When UCATT rep Cliff Mayor began work at the old Ford factory in Wigan, the 17-year-old quickly spotted how raising health and safety issues on the shopfloor could easily get union members labelled troublemakers.

As he progressed through his 20s, he began to wonder if it was the way they approached the issues couldn’t be improved, and his suspicions proved correct when he got the chance to put his approach into practice.

When the Ford factory closed 10 years ago, Cliff began working for a string of service providers for the Highways Agency – McAlpine, Amey Mouchel and now A-one+, where he’s become a network steward.

Cliff might be mild-mannered, but his patience is tested when people try to wriggle out of work by making unfounded claims about health and safety.

Cliff’s proudest of the system he launched 18 months ago to encourage more people to raise health and safety issues. Now anyone can flag up concerns in a dedicated folder, noting whether they’ve discussed them with fellow members or supervisors and if they’re happy with any proposed solutions. People can put their name to an entry or do it anonymously – a solution will be found either way.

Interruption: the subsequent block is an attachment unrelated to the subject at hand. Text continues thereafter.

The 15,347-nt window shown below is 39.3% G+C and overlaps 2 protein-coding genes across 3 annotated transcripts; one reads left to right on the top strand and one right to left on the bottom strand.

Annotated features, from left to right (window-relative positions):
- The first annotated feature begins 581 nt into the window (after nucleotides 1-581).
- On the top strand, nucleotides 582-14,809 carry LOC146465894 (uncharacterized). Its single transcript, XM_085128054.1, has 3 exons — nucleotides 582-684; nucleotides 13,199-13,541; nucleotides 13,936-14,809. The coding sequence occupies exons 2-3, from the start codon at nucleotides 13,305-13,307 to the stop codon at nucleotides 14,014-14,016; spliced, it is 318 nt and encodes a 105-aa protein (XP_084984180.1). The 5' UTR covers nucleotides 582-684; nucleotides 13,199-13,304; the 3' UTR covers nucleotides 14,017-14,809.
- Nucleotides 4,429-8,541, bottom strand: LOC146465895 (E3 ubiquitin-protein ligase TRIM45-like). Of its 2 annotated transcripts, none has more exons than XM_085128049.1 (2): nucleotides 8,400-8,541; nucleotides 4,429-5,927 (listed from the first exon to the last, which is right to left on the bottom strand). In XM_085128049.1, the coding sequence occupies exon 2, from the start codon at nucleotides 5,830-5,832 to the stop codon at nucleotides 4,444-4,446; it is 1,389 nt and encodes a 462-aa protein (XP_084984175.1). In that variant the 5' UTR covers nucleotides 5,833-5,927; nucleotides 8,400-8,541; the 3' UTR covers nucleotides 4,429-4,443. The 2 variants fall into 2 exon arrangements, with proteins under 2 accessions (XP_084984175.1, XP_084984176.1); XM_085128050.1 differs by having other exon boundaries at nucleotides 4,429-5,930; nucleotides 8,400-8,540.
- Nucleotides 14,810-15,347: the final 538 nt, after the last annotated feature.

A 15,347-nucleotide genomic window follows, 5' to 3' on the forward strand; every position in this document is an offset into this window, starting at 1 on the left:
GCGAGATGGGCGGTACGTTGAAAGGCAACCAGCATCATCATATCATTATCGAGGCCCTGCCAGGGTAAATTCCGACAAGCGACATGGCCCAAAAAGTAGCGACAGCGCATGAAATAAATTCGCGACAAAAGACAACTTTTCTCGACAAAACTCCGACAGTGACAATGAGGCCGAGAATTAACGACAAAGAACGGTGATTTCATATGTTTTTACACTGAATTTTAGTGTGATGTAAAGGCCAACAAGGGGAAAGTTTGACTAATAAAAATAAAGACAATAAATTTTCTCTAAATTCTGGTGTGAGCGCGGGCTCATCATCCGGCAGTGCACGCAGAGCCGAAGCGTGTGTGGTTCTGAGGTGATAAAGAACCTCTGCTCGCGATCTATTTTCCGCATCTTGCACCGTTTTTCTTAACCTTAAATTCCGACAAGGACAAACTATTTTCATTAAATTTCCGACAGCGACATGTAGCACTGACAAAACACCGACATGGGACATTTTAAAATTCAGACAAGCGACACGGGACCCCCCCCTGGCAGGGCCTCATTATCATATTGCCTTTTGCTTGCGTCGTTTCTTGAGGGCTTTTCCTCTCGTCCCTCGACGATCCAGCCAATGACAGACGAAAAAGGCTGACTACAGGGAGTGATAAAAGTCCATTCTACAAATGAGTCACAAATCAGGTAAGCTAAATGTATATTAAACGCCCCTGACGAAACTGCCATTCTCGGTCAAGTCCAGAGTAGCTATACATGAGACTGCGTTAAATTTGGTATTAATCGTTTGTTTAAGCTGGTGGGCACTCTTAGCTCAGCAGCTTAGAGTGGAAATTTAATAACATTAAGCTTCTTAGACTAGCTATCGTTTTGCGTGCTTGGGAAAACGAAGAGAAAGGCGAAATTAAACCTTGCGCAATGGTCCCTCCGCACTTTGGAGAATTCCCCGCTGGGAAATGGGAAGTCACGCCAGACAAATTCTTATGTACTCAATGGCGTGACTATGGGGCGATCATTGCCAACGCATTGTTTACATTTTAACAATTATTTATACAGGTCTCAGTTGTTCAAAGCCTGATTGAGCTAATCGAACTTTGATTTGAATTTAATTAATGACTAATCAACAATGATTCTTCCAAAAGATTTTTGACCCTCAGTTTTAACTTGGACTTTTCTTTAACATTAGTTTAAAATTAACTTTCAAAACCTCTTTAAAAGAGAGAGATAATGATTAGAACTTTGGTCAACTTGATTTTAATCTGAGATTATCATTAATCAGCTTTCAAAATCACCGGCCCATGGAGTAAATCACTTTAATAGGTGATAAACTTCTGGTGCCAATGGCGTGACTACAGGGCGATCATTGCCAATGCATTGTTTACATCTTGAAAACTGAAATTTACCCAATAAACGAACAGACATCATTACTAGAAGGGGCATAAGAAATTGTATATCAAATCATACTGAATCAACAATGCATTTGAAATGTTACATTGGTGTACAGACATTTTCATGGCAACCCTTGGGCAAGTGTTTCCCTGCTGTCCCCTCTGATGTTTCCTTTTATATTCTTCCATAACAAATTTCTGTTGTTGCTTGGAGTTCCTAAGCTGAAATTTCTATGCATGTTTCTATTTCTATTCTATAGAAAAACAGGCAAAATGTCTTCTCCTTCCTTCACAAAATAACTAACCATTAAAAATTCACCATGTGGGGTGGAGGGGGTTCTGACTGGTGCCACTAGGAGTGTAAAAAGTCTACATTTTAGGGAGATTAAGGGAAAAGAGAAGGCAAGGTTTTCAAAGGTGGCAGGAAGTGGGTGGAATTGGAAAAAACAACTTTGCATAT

Women’s Gold Badge
GMB member Evelyn Martin has dedicated her whole working life to looking after others – as a mother, a care worker, a union activist, and member of her church.

Born and raised in the West Indies, Evelyn arrived in London in the 1960s, at a time when widespread racism made it even more difficult for people adjusting to their new lives at the heart of the old empire.

When Evelyn began working for the London Borough of Islington in 1973, she’d never heard of unions, but once she joined the GMB she was persuaded to become a shop steward in the home help department.

Evelyn remains active to this day, sitting on a number of committees for the GMB, the Southern and Eastern Region of the TUC and the TUC itself. She also helps the homeless through her church in Stoke Newington, cooking them hot meals, finding them clothes and blankets – and listening to their stories.

Evelyn may be 66 years old, but she still wakes every morning at 6am to spend 90 minutes in the nearby leisure centre before she goes to work, looking after people with complex needs in their homes.